## Prime-Generating Polynomials?

Going through some old number theory notes, I came across a result concerning generating prime numbers that I (embarrassingly) had forgotten. It would be a great topic to present to my students–if I were still teaching…sigh. As with many of my posts, we begin with a question.

Does there exist a function whose set of values consists of only primes and all the primes? The answer is yes, but the result is computationally involved and I will postpone any further commentary on such a function until the end. However, there does not exist a polynomial which

The first result is due to Christian Goldbach, who showed that there does not exist a univariate polynomial which returns a prime for all but finitely many values. I do not know the exact publication of this result, but more than one author states that he demonstrated this result in 1752. The exposition of the proof is adapted from G. Everest and Thomas Ward, An Introduction to Number Theory

Proposition 1.

1. If $f\in\mathbb{Z}[x]$ has the property that $f(n)$ is prime for all $n\geq1$, then $f$ is constant.
2. If $f\in\mathbb{Z}[x]$ has the propery that $f(n)$ is prime for all $n\geq N$, for some natural number $N$, then $f$ is constant.

Proof. We first prove statement (2), as it implies statement (1). Let $f=a_{0}+a_{1}x+\cdots+a_{k}x^{k}$ be a polynomial of degree $k$ with integer coefficients such that $f(n)$ is prime, for all $n\geq N$.

Suppose that $f(N)=p$ is prime. Since the polynomial $f(x)-p$ has at most $k$ roots, we can find an integer $r\geq1$ such that $f(N+rp)\neq p$. By the binomial theorem,

$\begin{array}{lcl}\displaystyle q=f(N+rp)&=&a_{0}+a_{1}(N+rp)+\cdots+a_{n}(N+rp)^{k}\\[2 em]&=&f(N)+a_{1}rp+\cdots+a_{n}\sum_{i=1}^{k}{k\choose i}(rp)^{i}N^{k-i}\end{array}$

is prime with $q>p$. But $p$ divides both terms of the right-hand side, which contradicts the primality of $q$. $\Box$

The second result, which I believe is also due to Goldbach, is that there does not exist a polynomial $P$ in two or more variables whose set of values is only the primes. The proof of this result constructs a univariate function $f$ from $P$, which returns infinitely many composite values.

Proposition 2. Let $P\in\mathbb{Z}[x_{1},\ldots,x_{k}]$ be a polynomial in $k\geq2$ variables with integer coefficients. Define a function $f:\mathbb{N}\rightarrow\mathbb{Z}$ by

$\displaystyle f(n)=P\left(n,2^{n},\ldots,k^{n}\right)$

and assume that $f(n)\rightarrow\infty$ as $n\rightarrow\infty$. Then $f(n)$ is composite for infinitely many values of $n$.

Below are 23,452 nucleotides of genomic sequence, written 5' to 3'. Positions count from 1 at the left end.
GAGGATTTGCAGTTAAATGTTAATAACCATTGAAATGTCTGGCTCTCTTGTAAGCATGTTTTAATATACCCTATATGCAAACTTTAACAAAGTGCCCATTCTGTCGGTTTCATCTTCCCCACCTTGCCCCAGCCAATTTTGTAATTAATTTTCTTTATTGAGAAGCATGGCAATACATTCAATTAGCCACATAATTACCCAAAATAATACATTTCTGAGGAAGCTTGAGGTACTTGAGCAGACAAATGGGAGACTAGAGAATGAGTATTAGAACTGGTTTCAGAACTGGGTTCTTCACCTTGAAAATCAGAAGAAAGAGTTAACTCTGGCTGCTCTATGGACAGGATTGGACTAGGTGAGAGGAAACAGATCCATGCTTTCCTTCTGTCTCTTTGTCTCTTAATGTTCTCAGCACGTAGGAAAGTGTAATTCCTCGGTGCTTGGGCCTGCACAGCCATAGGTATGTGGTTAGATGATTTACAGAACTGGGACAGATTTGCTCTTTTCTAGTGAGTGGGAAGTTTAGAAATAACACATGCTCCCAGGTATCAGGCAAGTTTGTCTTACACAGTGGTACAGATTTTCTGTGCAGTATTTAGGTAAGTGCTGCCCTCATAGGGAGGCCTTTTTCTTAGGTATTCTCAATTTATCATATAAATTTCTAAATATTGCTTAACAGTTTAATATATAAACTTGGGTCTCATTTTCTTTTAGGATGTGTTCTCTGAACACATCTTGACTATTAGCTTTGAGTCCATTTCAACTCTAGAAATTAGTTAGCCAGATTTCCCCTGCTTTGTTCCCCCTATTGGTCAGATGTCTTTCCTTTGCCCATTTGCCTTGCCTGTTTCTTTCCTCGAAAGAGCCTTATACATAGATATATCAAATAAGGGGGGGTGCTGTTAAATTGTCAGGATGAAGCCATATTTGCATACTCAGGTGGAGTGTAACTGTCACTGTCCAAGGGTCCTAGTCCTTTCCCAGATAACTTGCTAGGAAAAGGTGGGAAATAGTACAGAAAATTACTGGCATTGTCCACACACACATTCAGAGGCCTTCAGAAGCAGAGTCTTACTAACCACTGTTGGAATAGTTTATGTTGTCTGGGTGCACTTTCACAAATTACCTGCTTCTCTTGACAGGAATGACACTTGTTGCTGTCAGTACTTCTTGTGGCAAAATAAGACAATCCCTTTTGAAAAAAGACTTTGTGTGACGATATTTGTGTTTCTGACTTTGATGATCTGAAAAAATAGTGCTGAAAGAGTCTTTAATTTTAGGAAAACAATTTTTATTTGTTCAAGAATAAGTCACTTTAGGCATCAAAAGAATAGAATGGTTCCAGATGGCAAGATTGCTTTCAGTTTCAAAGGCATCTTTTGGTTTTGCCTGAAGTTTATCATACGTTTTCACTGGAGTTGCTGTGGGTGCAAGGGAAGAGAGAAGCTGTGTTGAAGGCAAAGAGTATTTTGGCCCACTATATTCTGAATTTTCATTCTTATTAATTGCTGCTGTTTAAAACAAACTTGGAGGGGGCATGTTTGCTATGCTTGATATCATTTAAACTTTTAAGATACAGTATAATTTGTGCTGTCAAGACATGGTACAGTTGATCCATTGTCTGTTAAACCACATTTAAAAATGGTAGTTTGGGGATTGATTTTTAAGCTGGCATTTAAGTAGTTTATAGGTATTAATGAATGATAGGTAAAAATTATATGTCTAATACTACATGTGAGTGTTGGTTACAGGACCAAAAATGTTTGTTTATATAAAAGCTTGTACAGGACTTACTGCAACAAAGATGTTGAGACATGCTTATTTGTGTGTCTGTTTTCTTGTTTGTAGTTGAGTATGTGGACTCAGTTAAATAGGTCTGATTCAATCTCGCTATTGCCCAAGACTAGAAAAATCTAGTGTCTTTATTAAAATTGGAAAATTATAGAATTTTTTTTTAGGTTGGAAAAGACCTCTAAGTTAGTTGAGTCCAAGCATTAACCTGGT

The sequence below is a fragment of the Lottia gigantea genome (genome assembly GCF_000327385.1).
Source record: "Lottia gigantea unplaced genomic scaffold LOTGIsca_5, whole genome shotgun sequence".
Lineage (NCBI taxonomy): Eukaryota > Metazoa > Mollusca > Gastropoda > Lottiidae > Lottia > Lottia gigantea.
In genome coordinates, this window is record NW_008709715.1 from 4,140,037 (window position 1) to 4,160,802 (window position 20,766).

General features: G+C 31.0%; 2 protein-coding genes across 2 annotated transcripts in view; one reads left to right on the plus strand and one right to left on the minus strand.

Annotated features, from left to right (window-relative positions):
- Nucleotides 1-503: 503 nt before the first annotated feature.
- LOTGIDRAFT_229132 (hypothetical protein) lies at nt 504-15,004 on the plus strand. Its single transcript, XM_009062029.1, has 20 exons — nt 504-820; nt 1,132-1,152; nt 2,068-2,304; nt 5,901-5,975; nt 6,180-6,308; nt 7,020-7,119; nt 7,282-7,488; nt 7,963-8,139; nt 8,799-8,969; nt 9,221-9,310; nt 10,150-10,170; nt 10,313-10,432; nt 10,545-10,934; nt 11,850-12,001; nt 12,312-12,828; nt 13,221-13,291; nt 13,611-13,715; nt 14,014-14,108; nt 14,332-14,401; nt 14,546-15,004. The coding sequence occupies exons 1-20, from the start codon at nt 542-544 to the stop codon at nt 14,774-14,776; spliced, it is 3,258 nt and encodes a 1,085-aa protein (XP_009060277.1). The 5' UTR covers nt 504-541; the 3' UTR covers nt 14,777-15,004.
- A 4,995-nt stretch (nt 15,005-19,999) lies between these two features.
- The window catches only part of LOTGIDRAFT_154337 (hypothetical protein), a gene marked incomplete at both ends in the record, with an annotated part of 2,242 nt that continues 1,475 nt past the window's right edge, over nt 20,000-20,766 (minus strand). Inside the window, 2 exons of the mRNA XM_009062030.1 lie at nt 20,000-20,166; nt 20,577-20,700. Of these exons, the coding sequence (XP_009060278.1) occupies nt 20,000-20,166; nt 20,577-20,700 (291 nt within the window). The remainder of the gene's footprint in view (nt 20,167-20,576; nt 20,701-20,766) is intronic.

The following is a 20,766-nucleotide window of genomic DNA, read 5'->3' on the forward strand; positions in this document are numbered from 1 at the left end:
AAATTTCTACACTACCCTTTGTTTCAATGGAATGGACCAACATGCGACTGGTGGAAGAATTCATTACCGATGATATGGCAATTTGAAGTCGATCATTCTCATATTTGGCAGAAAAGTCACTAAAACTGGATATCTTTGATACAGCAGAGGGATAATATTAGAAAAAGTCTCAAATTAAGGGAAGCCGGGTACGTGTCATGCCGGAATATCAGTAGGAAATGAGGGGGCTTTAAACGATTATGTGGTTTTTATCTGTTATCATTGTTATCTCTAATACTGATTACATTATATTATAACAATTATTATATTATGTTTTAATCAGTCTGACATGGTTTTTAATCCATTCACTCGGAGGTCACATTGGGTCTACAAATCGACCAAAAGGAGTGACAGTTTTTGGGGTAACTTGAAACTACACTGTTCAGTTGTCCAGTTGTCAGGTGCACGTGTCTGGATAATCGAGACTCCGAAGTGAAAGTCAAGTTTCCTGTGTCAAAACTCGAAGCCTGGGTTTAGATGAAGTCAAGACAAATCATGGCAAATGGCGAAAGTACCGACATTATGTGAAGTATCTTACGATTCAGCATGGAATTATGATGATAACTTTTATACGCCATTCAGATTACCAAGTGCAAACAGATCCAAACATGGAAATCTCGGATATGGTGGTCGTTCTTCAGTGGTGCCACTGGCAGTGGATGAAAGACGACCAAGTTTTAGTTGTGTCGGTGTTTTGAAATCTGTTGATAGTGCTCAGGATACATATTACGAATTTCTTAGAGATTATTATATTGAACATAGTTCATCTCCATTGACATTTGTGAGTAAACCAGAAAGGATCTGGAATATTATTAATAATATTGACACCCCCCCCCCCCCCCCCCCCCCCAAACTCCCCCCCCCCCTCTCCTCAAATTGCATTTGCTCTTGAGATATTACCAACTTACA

Proof. Fix $n\geq1$. Since we can rewrite a factor of the form $c_{i_{1}\cdots i_{k}}n^{i_{1}}(2^{n})^{i_{2}}\cdots(k^{n})^{i_{k}}$ as

$\displaystyle c_{i_{1}\cdots i_{k}}n^{i_{1}}(2^{i_{2}}\cdots k^{i_{k}})^{n}$

Enumerate the terms $2^{i_{2}}\cdots k^{i_{k}}$ in ascending order by

$\displaystyle1\leq a_{1}<\cdots

Allowing for zero coefficients $c_{j,l}$, we can rewrite $f(n)$ as

$\displaystyle f(n)=\sum_{l=1}^{m}\left(\sum_{j=1}^{r_{l}}c_{l,j}n^{j}\right)a_{l}^{n}$

Since the terms of $f(n)$ are arranged in ascending order, we see that $c_{m,r_{m}}n^{r_{m}}a_{m}^{n}$ dominates all the terms of $f(n)$ as $n\rightarrow\infty$. Suppose that $f(n)$ is prime for all sufficiently large $n$. Then the coefficient $c_{m,r_{m}}$ is necessarily positive. Since $f(n)\rightarrow\infty$, by hypothesis, as $n\rightarrow\infty$, we see that there exists a positive integer $n$ such that

$\displaystyle f(n)=p>a_{m}$

For positive integers $k$ and $s$,

$\displaystyle\left(n+kp(p-1)\right)^{s}\equiv n^{s}\pmod{p}$

By Fermat’s little theorem, $a_{l}^{p-1}\equiv1\pmod{p}$, for $1\leq l\leq m$. Hence,

$\displaystyle a_{l}^{n+kp(p-1)}\equiv a_{l}^{n}\pmod{p}$

for all positive integers $k$ and $1\leq l\leq m$. Hence,

$\displaystyle\left(n+kp(p-1)\right)^{s}a_{l}^{n+kp(p-1)}\equiv a_{l}^{n}n^{s}\pmod{p}$

Substituting in this result, we conclude that

$\displaystyle f\left(n+kp(p-1)\right)\equiv f(n)\equiv 0\pmod{p}$

for all positive integers $k$. This result is a contradiction as the hypothesis that $f(n)\rightarrow\infty$ as $n\rightarrow\infty$ implies that there exists a $k$ such that $f(n+kp(p-1))=q>p$, where $q$ is a prime. $\Box$

The second result shows that multivariable integer polynomial $P$ cannot be used to efficiently generate primes either. Without further testing, we do not know if a given value of $P$ is prime or composite.

According to Hardy and Wright, it is possible to construct an integral polynomial $R(x_{1},\ldots,x_{k})$ in several variables such that the positive values assume all the primes and only the primes; however, its negative values are composite. Davis, Matijasevic, Putnam, and Robinson showed that with k=42, the degree of the poylnomial $R$ need not be more than 5. Hardy and Wright state that the minimal value of k for such a polynomial $R$ is k=10; however, the degree of $R$ in this case is 15905. The interested reader can consult Jones, Sato, Wada, and Wiens, American Math. Monthly 83 (1976), 449-65.

This entry was posted in math.NT and tagged , , , . Bookmark the permalink.